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The orders from above are clear: the ousted president Laurent Gbagbo’s spouse, currently under house arrest, must be treated well.
The last time we saw her she appeared exhausted and neglected. Some of her braids had been ripped out. That last time was April 11 last year, only a few minutes after her arrest. Since then the 63-year-old Simone Gbagbo has been sporting very close-cropped hair.
On August 18, 2011, she was charged by the Ivorian justice system for “economic crimes”, but the former First Lady is yet to be incarcerated. She is currently living in a controlled residence in Odienné, the birthplace of incumbent President Alassane Dramane Ouattara’s mother.
All her lawyers agree that their “client has been given a more humane treatment than her husband received when he was still in Korhogo”, in the words of Serge Gbougnon, Simone Gbagbo’s council. She suffers from diabetes and back pains, a trace of the maltreatment she received when she was first arrested in 1992, during the late President Houphouet Boigny’s rule. However, the villa where she currently resides is said to be very comfortable.
The residence is owned by Issouf Koné, a former chancellor who supported Ouattara. “The Head of State and the PM Guillaume Soro have been crystal clear.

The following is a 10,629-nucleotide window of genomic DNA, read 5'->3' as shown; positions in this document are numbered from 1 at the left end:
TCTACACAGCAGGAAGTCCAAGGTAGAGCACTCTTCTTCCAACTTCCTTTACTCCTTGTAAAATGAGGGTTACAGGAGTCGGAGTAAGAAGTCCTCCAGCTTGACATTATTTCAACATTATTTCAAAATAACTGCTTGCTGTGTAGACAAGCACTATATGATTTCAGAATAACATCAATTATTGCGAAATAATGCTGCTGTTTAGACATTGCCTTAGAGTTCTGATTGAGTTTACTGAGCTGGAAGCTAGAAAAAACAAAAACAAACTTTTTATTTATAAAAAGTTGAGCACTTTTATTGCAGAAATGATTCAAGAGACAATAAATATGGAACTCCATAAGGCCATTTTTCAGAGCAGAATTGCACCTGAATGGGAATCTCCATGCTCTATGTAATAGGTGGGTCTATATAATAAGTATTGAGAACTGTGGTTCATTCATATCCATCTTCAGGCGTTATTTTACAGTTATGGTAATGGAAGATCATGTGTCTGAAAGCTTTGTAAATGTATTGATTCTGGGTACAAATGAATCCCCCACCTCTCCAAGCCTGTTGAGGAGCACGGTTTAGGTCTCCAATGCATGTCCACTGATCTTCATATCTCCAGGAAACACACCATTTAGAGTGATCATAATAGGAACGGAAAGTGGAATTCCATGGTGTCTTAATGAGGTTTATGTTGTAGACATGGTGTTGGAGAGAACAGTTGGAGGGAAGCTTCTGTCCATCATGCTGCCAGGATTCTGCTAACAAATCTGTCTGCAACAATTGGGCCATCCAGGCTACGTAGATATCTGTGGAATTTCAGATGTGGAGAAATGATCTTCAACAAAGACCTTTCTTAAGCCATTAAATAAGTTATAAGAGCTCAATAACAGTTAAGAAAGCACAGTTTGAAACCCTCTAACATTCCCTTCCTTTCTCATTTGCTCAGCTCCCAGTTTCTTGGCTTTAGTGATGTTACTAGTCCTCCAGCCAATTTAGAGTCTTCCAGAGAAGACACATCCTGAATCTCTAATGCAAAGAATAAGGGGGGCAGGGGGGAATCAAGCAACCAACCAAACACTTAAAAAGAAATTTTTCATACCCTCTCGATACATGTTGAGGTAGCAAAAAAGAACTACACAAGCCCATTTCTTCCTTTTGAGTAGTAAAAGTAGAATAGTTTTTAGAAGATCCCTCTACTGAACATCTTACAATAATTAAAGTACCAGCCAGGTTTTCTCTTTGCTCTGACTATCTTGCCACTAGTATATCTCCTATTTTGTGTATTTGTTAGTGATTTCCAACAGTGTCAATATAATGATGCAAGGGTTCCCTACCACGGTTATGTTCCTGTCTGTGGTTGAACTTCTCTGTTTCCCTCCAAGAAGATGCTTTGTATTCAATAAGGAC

Simone Gbagbo has to be treated with dignity.” She is under the direct protection of Commander Lanciné Konaté, Head of the city’s security. He is in charge of filtering the visits from her lawyers, UN staff, and the small team of people that has been put together to make her stay more comfortable.
This “small team” constitutes of, among others, Prefect Jérôme Kayaha Soro, Bishop Antoine Koné and the deputy Mayor Adama Cissé. In addition to that, two of her sisters, Victoire Ehivet Mady and Claudine Ehivet Ouattara, travel back and forth (between Odienné and Abidjan), to bring her additional clothes and food supplies.
This is the daily life of the former First Lady, with Souleymane Bakayoko, municipal secretary-general, who has taken upon the role of administrator, enquiring that his “houseguest” has everything she needs.
Although she is not allowed to own a telephone, one of the guards recently lent her one to call Miaka Ouretto, head of the Ivorian popular front (FPI).
She also has a Bible and a television set that allow her to follow programmes broadcast on the Christian channels. Simone Gbagbo, still very religious, is convinced that the bells of freedom will sound shortly.
She has not been able to speak with her husband, and hasn’t even seen any of her four daughters, who were recently forced into exile. Moreover, she has not been able to speak to Marie Antoinette Singleton, her older sister who is currently living in the United States.
To occupy her days she teaches some of the jailers and their children to read. Sometimes, she even sweats it out in the kitchen. But what really keeps her going, she’s told her close-ones, is the future of her political party, FPI, of which she has long been one of the pillars.
Could she be transferred to The Hague, just like her husband? Alassane Ouattara has assured that she won’t, but the International Criminal Court’s judges have lost interest in her.
*This article was previously published in French in our sister magazine Jeune Afrique, issue 2669.
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